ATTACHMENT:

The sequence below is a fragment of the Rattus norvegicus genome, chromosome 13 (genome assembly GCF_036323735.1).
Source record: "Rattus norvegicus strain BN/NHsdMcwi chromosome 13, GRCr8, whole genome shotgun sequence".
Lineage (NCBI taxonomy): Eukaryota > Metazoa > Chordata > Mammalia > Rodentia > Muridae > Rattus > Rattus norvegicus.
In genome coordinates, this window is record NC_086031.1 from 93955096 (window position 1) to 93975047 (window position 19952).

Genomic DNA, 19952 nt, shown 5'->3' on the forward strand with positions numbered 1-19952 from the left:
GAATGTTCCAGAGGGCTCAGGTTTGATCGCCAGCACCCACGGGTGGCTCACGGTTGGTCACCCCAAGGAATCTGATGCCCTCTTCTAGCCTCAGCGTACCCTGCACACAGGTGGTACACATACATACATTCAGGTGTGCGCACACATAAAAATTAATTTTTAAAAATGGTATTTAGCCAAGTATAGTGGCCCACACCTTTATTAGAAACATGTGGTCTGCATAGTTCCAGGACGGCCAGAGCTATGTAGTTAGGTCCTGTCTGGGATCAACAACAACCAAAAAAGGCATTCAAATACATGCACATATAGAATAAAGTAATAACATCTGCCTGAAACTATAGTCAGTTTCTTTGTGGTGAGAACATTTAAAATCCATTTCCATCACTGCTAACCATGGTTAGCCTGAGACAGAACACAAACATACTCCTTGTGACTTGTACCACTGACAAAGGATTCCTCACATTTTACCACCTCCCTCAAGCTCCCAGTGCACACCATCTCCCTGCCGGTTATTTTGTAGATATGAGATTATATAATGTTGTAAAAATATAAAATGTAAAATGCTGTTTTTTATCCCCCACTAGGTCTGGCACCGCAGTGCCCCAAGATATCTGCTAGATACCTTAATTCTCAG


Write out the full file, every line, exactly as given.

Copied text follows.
The sequence below is a fragment of the Rattus norvegicus genome, chromosome 13 (genome assembly GCF_036323735.1).
Source record: "Rattus norvegicus strain BN/NHsdMcwi chromosome 13, GRCr8, whole genome shotgun sequence".
Lineage (NCBI taxonomy): Eukaryota > Metazoa > Chordata > Mammalia > Rodentia > Muridae > Rattus > Rattus norvegicus.
In genome coordinates, this window is record NC_086031.1 from 93955096 (window position 1) to 93975047 (window position 19952).

Genomic DNA, 19952 nt, shown 5'->3' on the forward strand with positions numbered 1-19952 from the left:
GAATGTTCCAGAGGGCTCAGGTTTGATCGCCAGCACCCACGGGTGGCTCACGGTTGGTCACCCCAAGGAATCTGATGCCCTCTTCTAGCCTCAGCGTACCCTGCACACAGGTGGTACACATACATACATTCAGGTGTGCGCACACATAAAAATTAATTTTTAAAAATGGTATTTAGCCAAGTATAGTGGCCCACACCTTTATTAGAAACATGTGGTCTGCATAGTTCCAGGACGGCCAGAGCTATGTAGTTAGGTCCTGTCTGGGATCAACAACAACCAAAAAAGGCATTCAAATACATGCACATATAGAATAAAGTAATAACATCTGCCTGAAACTATAGTCAGTTTCTTTGTGGTGAGAACATTTAAAATCCATTTCCATCACTGCTAACCATGGTTAGCCTGAGACAGAACACAAACATACTCCTTGTGACTTGTACCACTGACAAAGGATTCCTCACATTTTACCACCTCCCTCAAGCTCCCAGTGCACACCATCTCCCTGCCGGTTATTTTGTAGATATGAGATTATATAATGTTGTAAAAATATAAAATGTAAAATGCTGTTTTTTATCCCCCACTAGGTCTGGCACCGCAGTGCCCCAAGATATCTGCTAGATACCTTAATTCTCAG